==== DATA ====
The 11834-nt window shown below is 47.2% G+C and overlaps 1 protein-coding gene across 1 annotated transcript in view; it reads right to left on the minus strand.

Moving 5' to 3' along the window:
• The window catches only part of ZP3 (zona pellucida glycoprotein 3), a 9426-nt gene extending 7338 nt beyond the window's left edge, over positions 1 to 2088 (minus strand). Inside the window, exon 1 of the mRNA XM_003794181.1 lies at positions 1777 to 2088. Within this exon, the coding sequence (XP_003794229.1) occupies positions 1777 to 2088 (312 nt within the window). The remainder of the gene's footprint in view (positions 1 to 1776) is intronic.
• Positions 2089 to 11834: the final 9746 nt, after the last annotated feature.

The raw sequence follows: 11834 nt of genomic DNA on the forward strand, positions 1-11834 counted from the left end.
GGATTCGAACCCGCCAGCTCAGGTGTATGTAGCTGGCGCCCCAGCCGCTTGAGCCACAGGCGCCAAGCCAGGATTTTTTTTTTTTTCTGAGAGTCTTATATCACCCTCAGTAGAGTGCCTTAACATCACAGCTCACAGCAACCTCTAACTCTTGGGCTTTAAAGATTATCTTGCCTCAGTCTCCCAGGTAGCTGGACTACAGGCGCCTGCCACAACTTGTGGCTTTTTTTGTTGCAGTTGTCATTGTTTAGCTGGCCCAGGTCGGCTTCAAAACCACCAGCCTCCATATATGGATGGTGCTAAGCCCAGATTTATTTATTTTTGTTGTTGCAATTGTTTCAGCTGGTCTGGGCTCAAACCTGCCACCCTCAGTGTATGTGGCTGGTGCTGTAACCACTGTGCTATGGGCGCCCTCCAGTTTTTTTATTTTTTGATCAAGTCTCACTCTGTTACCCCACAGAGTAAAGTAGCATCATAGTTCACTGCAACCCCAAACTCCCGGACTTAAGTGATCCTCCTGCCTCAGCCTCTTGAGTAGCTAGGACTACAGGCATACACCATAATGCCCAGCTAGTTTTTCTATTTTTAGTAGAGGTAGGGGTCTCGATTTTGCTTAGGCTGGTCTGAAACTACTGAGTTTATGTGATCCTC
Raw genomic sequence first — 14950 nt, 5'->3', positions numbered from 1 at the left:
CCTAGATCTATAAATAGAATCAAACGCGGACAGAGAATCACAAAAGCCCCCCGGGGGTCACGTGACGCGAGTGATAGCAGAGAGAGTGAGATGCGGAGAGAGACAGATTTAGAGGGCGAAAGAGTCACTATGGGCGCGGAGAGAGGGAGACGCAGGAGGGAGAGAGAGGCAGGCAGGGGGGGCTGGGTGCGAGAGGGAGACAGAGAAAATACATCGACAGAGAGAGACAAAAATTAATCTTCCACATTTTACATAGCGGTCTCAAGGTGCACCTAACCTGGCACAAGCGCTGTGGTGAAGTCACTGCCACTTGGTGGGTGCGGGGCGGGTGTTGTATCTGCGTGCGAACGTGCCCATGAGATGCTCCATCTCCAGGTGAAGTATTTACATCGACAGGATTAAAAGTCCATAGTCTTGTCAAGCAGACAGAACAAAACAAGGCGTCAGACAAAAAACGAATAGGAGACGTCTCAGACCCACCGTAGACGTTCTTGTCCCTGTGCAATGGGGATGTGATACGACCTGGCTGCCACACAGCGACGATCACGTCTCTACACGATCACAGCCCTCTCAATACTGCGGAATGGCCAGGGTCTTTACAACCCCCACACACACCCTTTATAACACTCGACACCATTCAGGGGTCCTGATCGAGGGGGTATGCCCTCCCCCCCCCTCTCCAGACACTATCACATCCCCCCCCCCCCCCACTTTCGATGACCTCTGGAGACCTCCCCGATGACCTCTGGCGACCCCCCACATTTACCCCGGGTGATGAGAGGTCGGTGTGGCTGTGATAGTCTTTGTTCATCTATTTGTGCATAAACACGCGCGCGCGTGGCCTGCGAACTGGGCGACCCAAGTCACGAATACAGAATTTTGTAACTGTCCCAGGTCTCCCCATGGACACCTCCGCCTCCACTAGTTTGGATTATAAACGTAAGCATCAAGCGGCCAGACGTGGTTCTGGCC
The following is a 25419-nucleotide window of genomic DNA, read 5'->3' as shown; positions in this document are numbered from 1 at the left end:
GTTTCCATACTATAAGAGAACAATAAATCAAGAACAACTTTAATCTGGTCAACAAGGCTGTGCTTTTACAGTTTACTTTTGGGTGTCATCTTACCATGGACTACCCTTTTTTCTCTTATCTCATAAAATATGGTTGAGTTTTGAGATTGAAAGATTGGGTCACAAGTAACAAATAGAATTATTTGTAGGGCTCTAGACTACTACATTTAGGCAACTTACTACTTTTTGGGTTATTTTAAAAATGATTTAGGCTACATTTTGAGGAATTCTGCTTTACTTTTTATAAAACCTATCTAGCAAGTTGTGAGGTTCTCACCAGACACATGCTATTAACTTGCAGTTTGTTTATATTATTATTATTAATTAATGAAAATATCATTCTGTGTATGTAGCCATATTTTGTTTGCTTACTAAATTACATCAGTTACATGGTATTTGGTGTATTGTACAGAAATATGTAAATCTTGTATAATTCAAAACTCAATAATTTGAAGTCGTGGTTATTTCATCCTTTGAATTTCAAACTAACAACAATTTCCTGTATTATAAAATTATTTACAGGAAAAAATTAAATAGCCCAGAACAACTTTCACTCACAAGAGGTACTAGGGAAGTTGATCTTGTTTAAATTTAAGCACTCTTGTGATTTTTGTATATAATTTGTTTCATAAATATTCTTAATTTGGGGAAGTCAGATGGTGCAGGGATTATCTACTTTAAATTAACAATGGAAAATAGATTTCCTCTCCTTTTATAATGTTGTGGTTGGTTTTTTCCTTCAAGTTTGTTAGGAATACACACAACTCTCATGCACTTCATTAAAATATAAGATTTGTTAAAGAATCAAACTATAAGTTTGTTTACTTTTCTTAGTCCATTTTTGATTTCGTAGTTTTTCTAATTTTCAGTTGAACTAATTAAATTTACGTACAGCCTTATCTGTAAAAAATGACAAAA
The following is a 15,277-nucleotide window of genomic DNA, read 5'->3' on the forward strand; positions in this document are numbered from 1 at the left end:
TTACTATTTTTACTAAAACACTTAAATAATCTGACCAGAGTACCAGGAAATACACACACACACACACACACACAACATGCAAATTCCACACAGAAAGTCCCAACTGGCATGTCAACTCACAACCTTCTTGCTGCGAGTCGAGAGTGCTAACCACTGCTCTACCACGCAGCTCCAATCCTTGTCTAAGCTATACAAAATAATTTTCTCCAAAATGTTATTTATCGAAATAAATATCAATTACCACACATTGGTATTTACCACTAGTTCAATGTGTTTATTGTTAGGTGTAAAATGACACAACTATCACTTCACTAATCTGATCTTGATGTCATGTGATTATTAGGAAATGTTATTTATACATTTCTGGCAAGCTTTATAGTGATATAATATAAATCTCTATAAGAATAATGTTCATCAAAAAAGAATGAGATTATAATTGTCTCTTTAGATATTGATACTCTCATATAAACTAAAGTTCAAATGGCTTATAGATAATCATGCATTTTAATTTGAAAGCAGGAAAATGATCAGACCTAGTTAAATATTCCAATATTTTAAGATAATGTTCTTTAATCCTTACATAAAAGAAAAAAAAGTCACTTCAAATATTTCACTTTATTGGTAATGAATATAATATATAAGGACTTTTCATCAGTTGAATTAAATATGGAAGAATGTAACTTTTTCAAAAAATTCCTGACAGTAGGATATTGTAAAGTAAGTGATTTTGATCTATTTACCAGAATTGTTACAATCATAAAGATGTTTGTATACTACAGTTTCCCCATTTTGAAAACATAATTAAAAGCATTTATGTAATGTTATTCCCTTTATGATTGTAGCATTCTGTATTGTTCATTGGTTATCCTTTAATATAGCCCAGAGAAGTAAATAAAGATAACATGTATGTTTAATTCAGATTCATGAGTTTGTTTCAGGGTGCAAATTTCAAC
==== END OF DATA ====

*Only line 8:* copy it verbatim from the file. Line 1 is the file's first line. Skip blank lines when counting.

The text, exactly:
CCTAGATCTATAAATAGAATCAAACGCGGACAGAGAATCACAAAAGCCCCCCGGGGGTCACGTGACGCGAGTGATAGCAGAGAGAGTGAGATGCGGAGAGAGACAGATTTAGAGGGCGAAAGAGTCACTATGGGCGCGGAGAGAGGGAGACGCAGGAGGGAGAGAGAGGCAGGCAGGGGGGGCTGGGTGCGAGAGGGAGACAGAGAAAATACATCGACAGAGAGAGACAAAAATTAATCTTCCACATTTTACATAGCGGTCTCAAGGTGCACCTAACCTGGCACAAGCGCTGTGGTGAAGTCACTGCCACTTGGTGGGTGCGGGGCGGGTGTTGTATCTGCGTGCGAACGTGCCCATGAGATGCTCCATCTCCAGGTGAAGTATTTACATCGACAGGATTAAAAGTCCATAGTCTTGTCAAGCAGACAGAACAAAACAAGGCGTCAGACAAAAAACGAATAGGAGACGTCTCAGACCCACCGTAGACGTTCTTGTCCCTGTGCAATGGGGATGTGATACGACCTGGCTGCCACACAGCGACGATCACGTCTCTACACGATCACAGCCCTCTCAATACTGCGGAATGGCCAGGGTCTTTACAACCCCCACACACACCCTTTATAACACTCGACACCATTCAGGGGTCCTGATCGAGGGGGTATGCCCTCCCCCCCCCTCTCCAGACACTATCACATCCCCCCCCCCCCCCACTTTCGATGACCTCTGGAGACCTCCCCGATGACCTCTGGCGACCCCCCACATTTACCCCGGGTGATGAGAGGTCGGTGTGGCTGTGATAGTCTTTGTTCATCTATTTGTGCATAAACACGCGCGCGCGTGGCCTGCGAACTGGGCGACCCAAGTCACGAATACAGAATTTTGTAACTGTCCCAGGTCTCCCCATGGACACCTCCGCCTCCACTAGTTTGGATTATAAACGTAAGCATCAAGCGGCCAGACGTGGTTCTGGCC